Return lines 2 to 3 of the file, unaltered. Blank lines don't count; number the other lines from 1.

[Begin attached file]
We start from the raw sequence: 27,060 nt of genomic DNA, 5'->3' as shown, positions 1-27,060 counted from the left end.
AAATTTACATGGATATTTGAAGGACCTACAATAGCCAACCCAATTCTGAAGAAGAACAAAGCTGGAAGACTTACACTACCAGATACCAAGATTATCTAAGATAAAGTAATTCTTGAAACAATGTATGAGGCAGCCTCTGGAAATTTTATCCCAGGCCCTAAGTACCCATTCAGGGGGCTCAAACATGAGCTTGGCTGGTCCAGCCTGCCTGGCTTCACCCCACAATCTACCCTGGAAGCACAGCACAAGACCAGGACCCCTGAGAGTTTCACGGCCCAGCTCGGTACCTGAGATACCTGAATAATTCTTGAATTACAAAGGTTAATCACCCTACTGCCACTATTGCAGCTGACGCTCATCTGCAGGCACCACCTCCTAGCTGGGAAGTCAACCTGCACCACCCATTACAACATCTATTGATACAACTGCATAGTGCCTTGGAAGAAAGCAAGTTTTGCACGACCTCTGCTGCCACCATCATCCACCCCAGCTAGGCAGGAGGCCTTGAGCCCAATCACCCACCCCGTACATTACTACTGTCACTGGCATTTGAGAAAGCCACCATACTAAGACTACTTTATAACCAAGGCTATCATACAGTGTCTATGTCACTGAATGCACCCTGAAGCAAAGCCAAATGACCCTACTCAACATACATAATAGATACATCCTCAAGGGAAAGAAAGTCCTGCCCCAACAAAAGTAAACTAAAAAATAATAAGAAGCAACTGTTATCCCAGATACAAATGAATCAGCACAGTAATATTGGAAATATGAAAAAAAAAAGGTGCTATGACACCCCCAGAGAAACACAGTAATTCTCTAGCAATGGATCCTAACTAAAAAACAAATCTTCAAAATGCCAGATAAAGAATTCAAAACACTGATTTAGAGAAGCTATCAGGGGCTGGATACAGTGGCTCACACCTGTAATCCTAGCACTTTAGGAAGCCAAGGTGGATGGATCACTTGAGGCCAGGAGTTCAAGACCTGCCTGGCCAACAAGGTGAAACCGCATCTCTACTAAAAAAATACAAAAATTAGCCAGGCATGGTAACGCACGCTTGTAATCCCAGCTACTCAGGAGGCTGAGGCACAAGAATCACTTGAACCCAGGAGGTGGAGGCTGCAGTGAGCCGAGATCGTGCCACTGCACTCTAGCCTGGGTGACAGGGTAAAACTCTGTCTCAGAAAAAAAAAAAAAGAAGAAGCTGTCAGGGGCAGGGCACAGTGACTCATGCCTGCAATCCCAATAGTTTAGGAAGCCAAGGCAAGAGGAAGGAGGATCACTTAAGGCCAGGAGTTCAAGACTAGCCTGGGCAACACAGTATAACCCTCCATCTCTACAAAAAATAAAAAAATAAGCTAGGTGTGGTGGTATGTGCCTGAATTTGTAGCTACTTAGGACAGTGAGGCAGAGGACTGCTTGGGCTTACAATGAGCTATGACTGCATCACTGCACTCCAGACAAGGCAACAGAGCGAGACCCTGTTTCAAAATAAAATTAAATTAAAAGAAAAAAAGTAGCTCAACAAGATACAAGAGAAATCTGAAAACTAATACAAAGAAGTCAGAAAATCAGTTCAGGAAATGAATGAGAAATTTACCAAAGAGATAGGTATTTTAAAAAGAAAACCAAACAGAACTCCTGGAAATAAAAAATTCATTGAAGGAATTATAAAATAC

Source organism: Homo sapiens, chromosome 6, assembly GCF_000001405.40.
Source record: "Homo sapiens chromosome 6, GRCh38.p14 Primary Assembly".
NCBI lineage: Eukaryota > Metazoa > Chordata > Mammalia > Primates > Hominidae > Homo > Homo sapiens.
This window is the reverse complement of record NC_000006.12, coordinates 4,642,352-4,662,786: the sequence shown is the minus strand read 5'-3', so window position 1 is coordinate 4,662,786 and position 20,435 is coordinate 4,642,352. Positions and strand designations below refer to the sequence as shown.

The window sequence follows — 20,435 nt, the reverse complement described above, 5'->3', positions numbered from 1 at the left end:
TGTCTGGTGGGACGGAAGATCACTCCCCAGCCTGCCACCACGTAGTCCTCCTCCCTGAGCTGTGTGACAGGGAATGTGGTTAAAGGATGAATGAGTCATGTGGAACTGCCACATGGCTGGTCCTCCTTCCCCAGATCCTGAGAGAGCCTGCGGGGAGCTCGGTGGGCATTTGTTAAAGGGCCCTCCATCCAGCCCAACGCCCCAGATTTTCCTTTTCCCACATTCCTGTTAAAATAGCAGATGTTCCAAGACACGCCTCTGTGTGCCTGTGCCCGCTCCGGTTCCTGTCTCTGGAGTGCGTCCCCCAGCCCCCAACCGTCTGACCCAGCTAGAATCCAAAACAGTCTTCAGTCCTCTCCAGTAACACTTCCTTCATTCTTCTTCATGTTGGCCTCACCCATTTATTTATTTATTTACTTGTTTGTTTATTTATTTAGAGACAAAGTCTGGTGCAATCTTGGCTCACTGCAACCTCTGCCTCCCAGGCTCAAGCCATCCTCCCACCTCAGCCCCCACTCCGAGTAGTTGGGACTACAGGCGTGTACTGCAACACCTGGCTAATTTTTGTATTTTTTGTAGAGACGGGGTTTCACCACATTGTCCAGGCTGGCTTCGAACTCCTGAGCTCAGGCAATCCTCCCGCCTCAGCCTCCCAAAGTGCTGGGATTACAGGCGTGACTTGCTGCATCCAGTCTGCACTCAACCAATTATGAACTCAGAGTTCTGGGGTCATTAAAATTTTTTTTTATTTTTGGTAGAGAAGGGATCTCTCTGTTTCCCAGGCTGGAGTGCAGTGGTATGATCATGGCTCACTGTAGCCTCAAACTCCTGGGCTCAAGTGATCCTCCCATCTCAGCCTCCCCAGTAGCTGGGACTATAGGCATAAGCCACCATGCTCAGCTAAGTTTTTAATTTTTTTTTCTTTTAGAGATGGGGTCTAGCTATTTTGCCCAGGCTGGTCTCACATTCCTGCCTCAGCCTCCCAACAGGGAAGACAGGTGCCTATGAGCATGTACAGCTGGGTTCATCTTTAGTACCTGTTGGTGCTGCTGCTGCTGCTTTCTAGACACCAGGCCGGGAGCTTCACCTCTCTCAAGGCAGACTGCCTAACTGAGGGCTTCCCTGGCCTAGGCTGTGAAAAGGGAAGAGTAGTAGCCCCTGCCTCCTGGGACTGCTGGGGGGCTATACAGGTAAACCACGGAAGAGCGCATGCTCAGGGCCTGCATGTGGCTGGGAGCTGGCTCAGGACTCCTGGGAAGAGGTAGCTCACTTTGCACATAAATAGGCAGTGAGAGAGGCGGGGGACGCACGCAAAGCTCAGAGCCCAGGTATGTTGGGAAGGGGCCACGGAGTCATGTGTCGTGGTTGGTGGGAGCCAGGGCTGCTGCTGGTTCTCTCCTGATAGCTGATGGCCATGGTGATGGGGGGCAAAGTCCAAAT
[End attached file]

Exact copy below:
AAATTTACATGGATATTTGAAGGACCTACAATAGCCAACCCAATTCTGAAGAAGAACAAAGCTGGAAGACTTACACTACCAGATACCAAGATTATCTAAGATAAAGTAATTCTTGAAACAATGTATGAGGCAGCCTCTGGAAATTTTATCCCAGGCCCTAAGTACCCATTCAGGGGGCTCAAACATGAGCTTGGCTGGTCCAGCCTGCCTGGCTTCACCCCACAATCTACCCTGGAAGCACAGCACAAGACCAGGACCCCTGAGAGTTTCACGGCCCAGCTCGGTACCTGAGATACCTGAATAATTCTTGAATTACAAAGGTTAATCACCCTACTGCCACTATTGCAGCTGACGCTCATCTGCAGGCACCACCTCCTAGCTGGGAAGTCAACCTGCACCACCCATTACAACATCTATTGATACAACTGCATAGTGCCTTGGAAGAAAGCAAGTTTTGCACGACCTCTGCTGCCACCATCATCCACCCCAGCTAGGCAGGAGGCCTTGAGCCCAATCACCCACCCCGTACATTACTACTGTCACTGGCATTTGAGAAAGCCACCATACTAAGACTACTTTATAACCAAGGCTATCATACAGTGTCTATGTCACTGAATGCACCCTGAAGCAAAGCCAAATGACCCTACTCAACATACATAATAGATACATCCTCAAGGGAAAGAAAGTCCTGCCCCAACAAAAGTAAACTAAAAAATAATAAGAAGCAACTGTTATCCCAGATACAAATGAATCAGCACAGTAATATTGGAAATATGAAAAAAAAAAGGTGCTATGACACCCCCAGAGAAACACAGTAATTCTCTAGCAATGGATCCTAACTAAAAAACAAATCTTCAAAATGCCAGATAAAGAATTCAAAACACTGATTTAGAGAAGCTATCAGGGGCTGGATACAGTGGCTCACACCTGTAATCCTAGCACTTTAGGAAGCCAAGGTGGATGGATCACTTGAGGCCAGGAGTTCAAGACCTGCCTGGCCAACAAGGTGAAACCGCATCTCTACTAAAAAAATACAAAAATTAGCCAGGCATGGTAACGCACGCTTGTAATCCCAGCTACTCAGGAGGCTGAGGCACAAGAATCACTTGAACCCAGGAGGTGGAGGCTGCAGTGAGCCGAGATCGTGCCACTGCACTCTAGCCTGGGTGACAGGGTAAAACTCTGTCTCAGAAAAAAAAAAAAAGAAGAAGCTGTCAGGGGCAGGGCACAGTGACTCATGCCTGCAATCCCAATAGTTTAGGAAGCCAAGGCAAGAGGAAGGAGGATCACTTAAGGCCAGGAGTTCAAGACTAGCCTGGGCAACACAGTATAACCCTCCATCTCTACAAAAAATAAAAAAATAAGCTAGGTGTGGTGGTATGTGCCTGAATTTGTAGCTACTTAGGACAGTGAGGCAGAGGACTGCTTGGGCTTACAATGAGCTATGACTGCATCACTGCACTCCAGACAAGGCAACAGAGCGAGACCCTGTTTCAAAATAAAATTAAATTAAAAGAAAAAAAGTAGCTCAACAAGATACAAGAGAAATCTGAAAACTAATACAAAGAAGTCAGAAAATCAGTTCAGGAAATGAATGAGAAATTTACCAAAGAGATAGGTATTTTAAAAAGAAAACCAAACAGAACTCCTGGAAATAAAAAATTCATTGAAGGAATTATAAAATAC

Source organism: Homo sapiens, chromosome 6, assembly GCF_000001405.40.